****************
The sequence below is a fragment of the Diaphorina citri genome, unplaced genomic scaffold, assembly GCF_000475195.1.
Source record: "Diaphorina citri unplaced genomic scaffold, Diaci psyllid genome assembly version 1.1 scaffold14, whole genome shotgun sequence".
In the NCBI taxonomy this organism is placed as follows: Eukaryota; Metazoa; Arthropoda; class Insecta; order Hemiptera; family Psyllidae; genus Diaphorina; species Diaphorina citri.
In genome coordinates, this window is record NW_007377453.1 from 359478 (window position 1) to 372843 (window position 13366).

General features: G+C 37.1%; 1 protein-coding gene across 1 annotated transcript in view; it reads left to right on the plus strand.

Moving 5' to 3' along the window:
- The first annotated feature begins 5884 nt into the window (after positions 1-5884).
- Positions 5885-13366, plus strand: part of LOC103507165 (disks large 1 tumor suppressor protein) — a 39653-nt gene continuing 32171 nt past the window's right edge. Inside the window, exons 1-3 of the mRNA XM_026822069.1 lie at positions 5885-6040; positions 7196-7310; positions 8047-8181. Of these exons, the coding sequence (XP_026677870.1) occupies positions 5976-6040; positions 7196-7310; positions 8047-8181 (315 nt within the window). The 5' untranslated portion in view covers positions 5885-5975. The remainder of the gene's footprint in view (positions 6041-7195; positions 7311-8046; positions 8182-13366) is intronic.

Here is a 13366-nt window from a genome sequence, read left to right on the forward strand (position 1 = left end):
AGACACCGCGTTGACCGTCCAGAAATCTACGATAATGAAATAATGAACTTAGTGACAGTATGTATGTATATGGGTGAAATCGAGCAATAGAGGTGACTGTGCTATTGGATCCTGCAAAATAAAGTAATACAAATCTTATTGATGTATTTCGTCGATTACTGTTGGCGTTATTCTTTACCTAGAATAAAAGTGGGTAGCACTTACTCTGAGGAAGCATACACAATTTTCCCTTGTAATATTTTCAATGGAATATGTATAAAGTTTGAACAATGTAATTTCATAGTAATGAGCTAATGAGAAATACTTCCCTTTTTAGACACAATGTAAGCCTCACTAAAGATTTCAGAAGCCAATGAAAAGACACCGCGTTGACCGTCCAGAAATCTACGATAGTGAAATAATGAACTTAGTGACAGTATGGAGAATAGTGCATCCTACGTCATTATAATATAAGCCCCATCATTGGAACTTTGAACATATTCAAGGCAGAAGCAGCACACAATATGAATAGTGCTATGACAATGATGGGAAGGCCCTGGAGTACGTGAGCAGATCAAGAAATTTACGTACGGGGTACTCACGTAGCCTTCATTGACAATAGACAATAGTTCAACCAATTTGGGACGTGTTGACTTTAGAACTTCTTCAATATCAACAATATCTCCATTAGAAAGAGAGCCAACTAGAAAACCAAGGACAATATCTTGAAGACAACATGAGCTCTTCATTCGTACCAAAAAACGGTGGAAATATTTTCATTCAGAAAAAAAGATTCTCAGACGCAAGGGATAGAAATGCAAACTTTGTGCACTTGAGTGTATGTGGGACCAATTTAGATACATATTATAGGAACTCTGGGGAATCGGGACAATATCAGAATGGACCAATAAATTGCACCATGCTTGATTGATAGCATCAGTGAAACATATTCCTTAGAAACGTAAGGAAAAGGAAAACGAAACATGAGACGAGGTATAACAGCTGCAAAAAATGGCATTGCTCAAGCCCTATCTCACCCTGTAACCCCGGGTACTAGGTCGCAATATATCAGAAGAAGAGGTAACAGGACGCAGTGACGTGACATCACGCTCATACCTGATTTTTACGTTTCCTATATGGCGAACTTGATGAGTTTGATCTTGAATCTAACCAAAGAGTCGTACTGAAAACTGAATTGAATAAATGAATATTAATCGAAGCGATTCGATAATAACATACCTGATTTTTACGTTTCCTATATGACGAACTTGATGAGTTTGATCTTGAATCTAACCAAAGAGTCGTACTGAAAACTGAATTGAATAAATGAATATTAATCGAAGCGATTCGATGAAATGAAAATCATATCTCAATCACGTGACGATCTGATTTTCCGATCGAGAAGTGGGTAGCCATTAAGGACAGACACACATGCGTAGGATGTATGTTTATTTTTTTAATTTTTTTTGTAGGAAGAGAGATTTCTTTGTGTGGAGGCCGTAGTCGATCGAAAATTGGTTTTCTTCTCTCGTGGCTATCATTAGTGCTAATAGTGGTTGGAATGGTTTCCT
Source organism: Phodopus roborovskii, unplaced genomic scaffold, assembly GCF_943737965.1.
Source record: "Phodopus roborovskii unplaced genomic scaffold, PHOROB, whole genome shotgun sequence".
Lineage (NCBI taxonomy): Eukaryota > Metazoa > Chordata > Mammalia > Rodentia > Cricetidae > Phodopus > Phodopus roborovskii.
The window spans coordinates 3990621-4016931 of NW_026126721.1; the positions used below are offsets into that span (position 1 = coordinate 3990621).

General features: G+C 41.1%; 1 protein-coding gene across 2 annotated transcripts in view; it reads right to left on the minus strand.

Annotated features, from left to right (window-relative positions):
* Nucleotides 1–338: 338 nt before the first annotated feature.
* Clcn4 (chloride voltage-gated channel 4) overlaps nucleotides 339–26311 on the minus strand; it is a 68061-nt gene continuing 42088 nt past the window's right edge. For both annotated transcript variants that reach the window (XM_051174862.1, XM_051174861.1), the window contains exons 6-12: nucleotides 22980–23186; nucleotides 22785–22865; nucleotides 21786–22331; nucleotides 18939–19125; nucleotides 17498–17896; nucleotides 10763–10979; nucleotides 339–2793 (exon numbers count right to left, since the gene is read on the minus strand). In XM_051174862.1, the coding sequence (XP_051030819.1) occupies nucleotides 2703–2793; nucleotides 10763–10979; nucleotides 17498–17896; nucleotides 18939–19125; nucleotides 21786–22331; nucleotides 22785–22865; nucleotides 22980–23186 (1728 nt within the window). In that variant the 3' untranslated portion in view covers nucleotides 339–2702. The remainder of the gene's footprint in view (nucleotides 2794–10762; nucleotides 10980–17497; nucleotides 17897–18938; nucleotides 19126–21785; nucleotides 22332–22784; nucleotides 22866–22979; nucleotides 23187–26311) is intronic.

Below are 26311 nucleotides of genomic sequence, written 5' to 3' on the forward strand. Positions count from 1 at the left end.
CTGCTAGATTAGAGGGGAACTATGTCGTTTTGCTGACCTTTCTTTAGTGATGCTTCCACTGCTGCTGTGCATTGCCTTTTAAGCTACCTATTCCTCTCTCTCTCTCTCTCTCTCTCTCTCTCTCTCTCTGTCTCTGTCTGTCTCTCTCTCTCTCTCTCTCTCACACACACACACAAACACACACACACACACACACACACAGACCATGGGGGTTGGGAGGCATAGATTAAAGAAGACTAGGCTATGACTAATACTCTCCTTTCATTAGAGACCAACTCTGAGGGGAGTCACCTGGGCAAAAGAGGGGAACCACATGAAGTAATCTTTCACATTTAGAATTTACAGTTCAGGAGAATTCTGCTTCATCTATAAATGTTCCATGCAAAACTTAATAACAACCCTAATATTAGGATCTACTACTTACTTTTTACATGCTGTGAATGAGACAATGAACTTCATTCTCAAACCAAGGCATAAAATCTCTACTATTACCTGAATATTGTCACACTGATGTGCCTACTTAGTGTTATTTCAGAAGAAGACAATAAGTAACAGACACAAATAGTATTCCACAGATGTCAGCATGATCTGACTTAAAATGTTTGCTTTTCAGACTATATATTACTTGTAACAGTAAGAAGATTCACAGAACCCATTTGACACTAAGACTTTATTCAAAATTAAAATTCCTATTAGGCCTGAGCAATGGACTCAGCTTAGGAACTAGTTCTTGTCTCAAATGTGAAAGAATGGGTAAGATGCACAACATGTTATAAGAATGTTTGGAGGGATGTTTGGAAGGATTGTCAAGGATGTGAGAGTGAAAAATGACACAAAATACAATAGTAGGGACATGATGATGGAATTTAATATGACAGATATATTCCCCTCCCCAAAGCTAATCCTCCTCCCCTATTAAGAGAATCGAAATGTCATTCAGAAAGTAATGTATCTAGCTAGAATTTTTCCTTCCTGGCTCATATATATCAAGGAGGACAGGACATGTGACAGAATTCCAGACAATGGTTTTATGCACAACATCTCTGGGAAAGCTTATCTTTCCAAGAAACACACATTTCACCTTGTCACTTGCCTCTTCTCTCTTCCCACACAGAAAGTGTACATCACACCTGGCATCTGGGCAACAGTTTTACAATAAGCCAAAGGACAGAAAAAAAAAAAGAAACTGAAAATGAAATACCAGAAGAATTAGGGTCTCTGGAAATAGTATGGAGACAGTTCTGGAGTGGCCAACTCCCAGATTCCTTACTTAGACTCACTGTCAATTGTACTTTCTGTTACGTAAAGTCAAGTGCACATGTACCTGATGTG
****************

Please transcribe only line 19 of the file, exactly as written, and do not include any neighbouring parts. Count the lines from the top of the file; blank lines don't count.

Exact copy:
Below are 26311 nucleotides of genomic sequence, written 5' to 3' on the forward strand. Positions count from 1 at the left end.